Saturday, November 23, 2013

Restoration, Revival, Renaissance

The order of these nouns is deliberate. Secular humanists desire to have the last without either of the first two, particularly and most insistently, the first. Christians are generally unconcerned or even aware of the first, & if it is brought to their attention, they become truculent. The third also escapes the notice of many of them, who have been relegated to the merchant or warrior castes, or who have been converted while being laborers or even shudras. In fact, one of the primary dogmas of this era is the idea (variously expressed) that “you can’t go back”, that “(all) change is good”, & that “new is always better”, and almost no one dissents from it. (Wendell Berry hilariously points out that if using a computer is a new idea, then not using one is an even “more novel” one.)

That is why it is important to pursue one’s vocation and caste, as well as practice the “lesser mysteries“, rather than spend too much time worrying if one has attained supreme Enlightenment. Because in the New Age worldview, to not have reached the summit of Mount Parnassus is to not have done anything. This reminds one of A. Jarry’s evil motto – “Until we’ve destroyed everything, we haven’t done anything“. This bastard-like, ungrateful, and rebellious attitude has transferred itself out of the failed 60′s movements, & into the “mainstream”. Nowadays, if someone doesn’t have visions of the angels, adopt children from foreign countries, and float through life in a haze of super-tolerance and up-to-date information, then why possibly bother? Beware of thinking like those who are masterless and rebellious.

Tracy Lee Simmons points out in Climbing Mount Parnassus that
The foundations of the modern world are viewed more competently from this (the “classics”: study of Greek/Roman civilization) height. Poetry, drama, democracy, idealism, scientific curiosity, and so much else furnishing our minds are better grasped, and better judged. We drift without classics, floating on our own deracinated, exiguous islands. And we become fodder for demagogues. We need not a revolution, but a restoration.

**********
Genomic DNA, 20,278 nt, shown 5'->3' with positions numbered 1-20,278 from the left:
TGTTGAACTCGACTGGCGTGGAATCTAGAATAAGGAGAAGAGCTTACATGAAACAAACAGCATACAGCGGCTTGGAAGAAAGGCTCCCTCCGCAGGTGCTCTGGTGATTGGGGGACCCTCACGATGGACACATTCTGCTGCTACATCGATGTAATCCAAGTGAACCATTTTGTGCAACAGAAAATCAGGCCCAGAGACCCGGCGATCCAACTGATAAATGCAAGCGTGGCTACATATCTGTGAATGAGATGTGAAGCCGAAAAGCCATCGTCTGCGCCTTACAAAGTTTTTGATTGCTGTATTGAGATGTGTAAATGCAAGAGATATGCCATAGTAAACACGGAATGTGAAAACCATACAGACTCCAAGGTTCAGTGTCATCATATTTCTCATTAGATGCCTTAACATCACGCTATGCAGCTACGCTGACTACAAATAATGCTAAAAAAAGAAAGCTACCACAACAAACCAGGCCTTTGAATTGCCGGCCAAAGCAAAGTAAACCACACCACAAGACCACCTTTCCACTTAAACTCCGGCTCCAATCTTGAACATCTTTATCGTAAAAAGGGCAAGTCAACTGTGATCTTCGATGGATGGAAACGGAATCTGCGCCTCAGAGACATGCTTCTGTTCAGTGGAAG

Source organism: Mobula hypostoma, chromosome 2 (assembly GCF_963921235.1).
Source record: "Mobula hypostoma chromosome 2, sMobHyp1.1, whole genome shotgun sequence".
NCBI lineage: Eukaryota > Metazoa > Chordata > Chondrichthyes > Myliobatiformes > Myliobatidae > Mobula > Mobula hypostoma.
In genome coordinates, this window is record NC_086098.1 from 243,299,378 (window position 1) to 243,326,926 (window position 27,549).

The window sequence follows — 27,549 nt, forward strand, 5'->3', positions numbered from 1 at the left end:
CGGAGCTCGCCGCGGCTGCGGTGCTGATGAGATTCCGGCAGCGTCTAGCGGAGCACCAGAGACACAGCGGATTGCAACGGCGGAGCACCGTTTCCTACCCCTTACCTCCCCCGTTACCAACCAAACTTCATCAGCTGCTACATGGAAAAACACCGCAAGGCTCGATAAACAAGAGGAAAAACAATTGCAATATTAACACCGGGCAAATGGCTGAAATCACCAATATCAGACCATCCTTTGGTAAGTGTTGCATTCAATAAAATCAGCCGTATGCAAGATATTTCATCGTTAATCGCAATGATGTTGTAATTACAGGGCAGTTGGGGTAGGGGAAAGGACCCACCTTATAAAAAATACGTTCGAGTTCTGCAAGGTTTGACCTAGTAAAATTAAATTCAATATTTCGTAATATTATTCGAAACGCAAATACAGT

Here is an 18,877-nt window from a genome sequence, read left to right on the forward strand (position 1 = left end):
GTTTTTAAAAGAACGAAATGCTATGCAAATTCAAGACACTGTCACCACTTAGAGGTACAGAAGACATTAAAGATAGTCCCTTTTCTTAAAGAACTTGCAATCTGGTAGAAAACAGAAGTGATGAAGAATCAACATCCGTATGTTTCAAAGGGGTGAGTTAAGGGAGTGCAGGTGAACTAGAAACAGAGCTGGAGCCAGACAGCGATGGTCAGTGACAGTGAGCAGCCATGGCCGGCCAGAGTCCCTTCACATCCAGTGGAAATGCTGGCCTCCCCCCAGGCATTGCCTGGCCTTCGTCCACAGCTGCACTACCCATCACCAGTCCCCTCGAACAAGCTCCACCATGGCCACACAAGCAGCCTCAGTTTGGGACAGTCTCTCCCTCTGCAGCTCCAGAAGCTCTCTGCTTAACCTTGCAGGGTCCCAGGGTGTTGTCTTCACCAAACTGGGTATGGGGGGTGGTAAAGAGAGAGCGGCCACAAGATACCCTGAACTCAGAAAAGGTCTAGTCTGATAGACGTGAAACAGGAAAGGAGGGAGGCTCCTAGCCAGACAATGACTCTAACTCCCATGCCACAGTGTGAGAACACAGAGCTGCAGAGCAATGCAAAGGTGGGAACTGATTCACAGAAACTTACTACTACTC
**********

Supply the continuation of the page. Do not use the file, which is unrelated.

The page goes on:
I will give you an example. Alcibiades, in Thucydides’ History, defines democracy as the concern simply that the good of all be given due consideration, rather than merely the good of a few (the non-slaves). Now Alcibiades was bargaining for his life with the Spartans, to whom he had fled in exile, so perhaps he was being disingenuous. Nevertheless, even the villains and knaves of ancient history have an unpolished grace that should make us blush. Jose Maria Gironella in The Cypresses Believe in God, has Ignatio say that he defines socialism as the belief that the “rich shouldn’t have everything, and the poor nothing”. Rather than hate democracy uncategorically, perhaps it would be better to examine it & to see where it legitimately applies (eg., local self-governance) & where it becomes an ersatz religion, a demon, and a false God.

In the context of real Restoration, of that which is always True & is always so & abides forever, a great many false dichotomies and catch phrases dissolve into clarity. GK Chesterton, for instance, attempts in his Agrarian and Distributionist thought (which he bases on Hillaire Belloc and other Catholic thinkers), to demonstrate what “Christian democracy” actually meant, rather than what it came to mean detached from God, the soil, and all wisdom.

Therefore, the first thing or first question is “what constitutes Restoration”? As Jacques Barzun notes of education, it is dangerous to look too closely at the object (like staring at the sun, or trying to see the Pleiades head on), because the growth of “education” (or Restoration) is a slow, intangible, and subtle process which is difficult to assess. It might be better, argues Barzun, to stick to teaching Latin, Greek, chemistry, and the rest of the traditional subjects well (just a few of them), and let “education” occur like the growth of a tree. So, work at the destined work of your vocation; practice what lesser mysteries Providence brings to your attention; & assiduously and patiently cultivate your spiritual garden. You are climbing Mount Parnassus.

If one is drinking from the fountain of Tradition (which can be increasingly recognized the more and deeper draughts one imbibes), then you need not fear to lose the way. Alain de Lille (doctor universalis, d. 1203) wrote of the “intelligible sphere whose center is everywhere, and whose circumference is nowhere” because he had drunk from it. And where did he find such wisdom? Of course, first of all, he had read or been told of such a hermetic tradition. Yet also, it is said that he was preparing a lecture on the attributes of God, and had gone down to the Seine River bank to walk. He met a young child, who had dug a hole in the sand. The teacher told the boy he was lecturing on God tomorrow, and asked what he was doing. The child said, “I am putting the river inside of this hole”. The doctor laughed heartily, and said there was no possibility of that, that his purpose would fail. The boy looked at him, and said that it would be equally impossible to speak of God the next morning. Alanus was shattered, and although he showed up the next morning, he tore his robe off, & without another word, strode out of the university to join a monastery and find the answer to the riddle. God will speak to you in homely terms, in the lesser mysteries, in exoteric religion or philosophy, as surely as in the greatest terms, & the Christians assert that this is due to the Incarnation.